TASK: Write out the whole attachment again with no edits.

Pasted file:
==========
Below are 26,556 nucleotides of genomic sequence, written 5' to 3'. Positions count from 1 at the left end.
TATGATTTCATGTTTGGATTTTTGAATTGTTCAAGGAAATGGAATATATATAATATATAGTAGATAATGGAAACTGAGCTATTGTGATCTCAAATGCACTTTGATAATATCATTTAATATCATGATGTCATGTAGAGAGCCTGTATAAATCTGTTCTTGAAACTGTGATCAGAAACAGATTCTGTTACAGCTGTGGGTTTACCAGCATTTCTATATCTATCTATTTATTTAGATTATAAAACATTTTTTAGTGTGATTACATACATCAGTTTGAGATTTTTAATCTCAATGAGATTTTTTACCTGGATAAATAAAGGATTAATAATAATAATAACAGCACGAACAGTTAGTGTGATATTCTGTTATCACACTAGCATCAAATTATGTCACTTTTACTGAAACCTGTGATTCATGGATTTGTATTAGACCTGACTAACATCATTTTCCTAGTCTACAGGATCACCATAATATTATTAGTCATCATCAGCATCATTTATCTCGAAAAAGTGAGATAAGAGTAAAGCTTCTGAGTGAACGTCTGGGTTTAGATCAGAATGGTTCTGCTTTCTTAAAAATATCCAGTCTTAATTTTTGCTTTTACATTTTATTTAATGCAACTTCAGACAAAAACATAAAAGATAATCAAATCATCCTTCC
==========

Below are 26,556 nucleotides of genomic sequence, written 5' to 3'. Positions count from 1 at the left end.
TATGATTTCATGTTTGGATTTTTGAATTGTTCAAGGAAATGGAATATATATAATATATAGTAGATAATGGAAACTGAGCTATTGTGATCTCAAATGCACTTTGATAATATCATTTAATATCATGATGTCATGTAGAGAGCCTGTATAAATCTGTTCTTGAAACTGTGATCAGAAACAGATTCTGTTACAGCTGTGGGTTTACCAGCATTTCTATATCTATCTATTTATTTAGATTATAAAACATTTTTTAGTGTGATTACATACATCAGTTTGAGATTTTTAATCTCAATGAGATTTTTTACCTGGATAAATAAAGGATTAATAATAATAATAACAGCACGAACAGTTAGTGTGATATTCTGTTATCACACTAGCATCAAATTATGTCACTTTTACTGAAACCTGTGATTCATGGATTTGTATTAGACCTGACTAACATCATTTTCCTAGTCTACAGGATCACCATAATATTATTAGTCATCATCAGCATCATTTATCTCGAAAAAGTGAGATAAGAGTAAAGCTTCTGAGTGAACGTCTGGGTTTAGATCAGAATGGTTCTGCTTTCTTAAAAATATCCAGTCTTAATTTTTGCTTTTACATTTTATTTAATGCAACTTCAGACAAAAACATAAAAGATAATCAAATCATCCTTCC